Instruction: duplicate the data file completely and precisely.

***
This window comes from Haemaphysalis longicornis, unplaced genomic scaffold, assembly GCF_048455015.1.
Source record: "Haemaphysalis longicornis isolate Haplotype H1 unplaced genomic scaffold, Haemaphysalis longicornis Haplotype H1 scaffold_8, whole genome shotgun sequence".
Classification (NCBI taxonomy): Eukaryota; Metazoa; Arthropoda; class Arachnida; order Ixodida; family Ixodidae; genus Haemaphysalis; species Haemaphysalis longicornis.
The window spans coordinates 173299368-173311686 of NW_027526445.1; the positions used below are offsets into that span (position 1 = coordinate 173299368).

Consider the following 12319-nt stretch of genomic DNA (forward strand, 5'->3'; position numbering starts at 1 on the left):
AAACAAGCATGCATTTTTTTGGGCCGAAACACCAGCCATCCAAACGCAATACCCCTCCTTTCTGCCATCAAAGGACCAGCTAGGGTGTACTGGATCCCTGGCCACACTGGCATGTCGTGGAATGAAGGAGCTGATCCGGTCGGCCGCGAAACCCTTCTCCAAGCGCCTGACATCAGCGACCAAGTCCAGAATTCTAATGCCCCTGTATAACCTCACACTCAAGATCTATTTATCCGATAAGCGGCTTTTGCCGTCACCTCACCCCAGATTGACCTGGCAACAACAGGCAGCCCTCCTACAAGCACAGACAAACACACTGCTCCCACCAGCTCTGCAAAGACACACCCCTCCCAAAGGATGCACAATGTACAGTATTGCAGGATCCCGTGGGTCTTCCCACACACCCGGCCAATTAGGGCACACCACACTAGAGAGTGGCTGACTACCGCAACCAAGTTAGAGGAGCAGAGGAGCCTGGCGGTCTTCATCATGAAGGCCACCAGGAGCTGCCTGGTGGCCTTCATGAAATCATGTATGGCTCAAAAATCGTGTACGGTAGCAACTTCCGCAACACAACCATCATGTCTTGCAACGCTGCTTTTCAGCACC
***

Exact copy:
This window comes from Haemaphysalis longicornis, unplaced genomic scaffold, assembly GCF_048455015.1.
Source record: "Haemaphysalis longicornis isolate Haplotype H1 unplaced genomic scaffold, Haemaphysalis longicornis Haplotype H1 scaffold_8, whole genome shotgun sequence".
Classification (NCBI taxonomy): Eukaryota; Metazoa; Arthropoda; class Arachnida; order Ixodida; family Ixodidae; genus Haemaphysalis; species Haemaphysalis longicornis.
The window spans coordinates 173299368-173311686 of NW_027526445.1; the positions used below are offsets into that span (position 1 = coordinate 173299368).

Consider the following 12319-nt stretch of genomic DNA (forward strand, 5'->3'; position numbering starts at 1 on the left):
AAACAAGCATGCATTTTTTTGGGCCGAAACACCAGCCATCCAAACGCAATACCCCTCCTTTCTGCCATCAAAGGACCAGCTAGGGTGTACTGGATCCCTGGCCACACTGGCATGTCGTGGAATGAAGGAGCTGATCCGGTCGGCCGCGAAACCCTTCTCCAAGCGCCTGACATCAGCGACCAAGTCCAGAATTCTAATGCCCCTGTATAACCTCACACTCAAGATCTATTTATCCGATAAGCGGCTTTTGCCGTCACCTCACCCCAGATTGACCTGGCAACAACAGGCAGCCCTCCTACAAGCACAGACAAACACACTGCTCCCACCAGCTCTGCAAAGACACACCCCTCCCAAAGGATGCACAATGTACAGTATTGCAGGATCCCGTGGGTCTTCCCACACACCCGGCCAATTAGGGCACACCACACTAGAGAGTGGCTGACTACCGCAACCAAGTTAGAGGAGCAGAGGAGCCTGGCGGTCTTCATCATGAAGGCCACCAGGAGCTGCCTGGTGGCCTTCATGAAATCATGTATGGCTCAAAAATCGTGTACGGTAGCAACTTCCGCAACACAACCATCATGTCTTGCAACGCTGCTTTTCAGCACC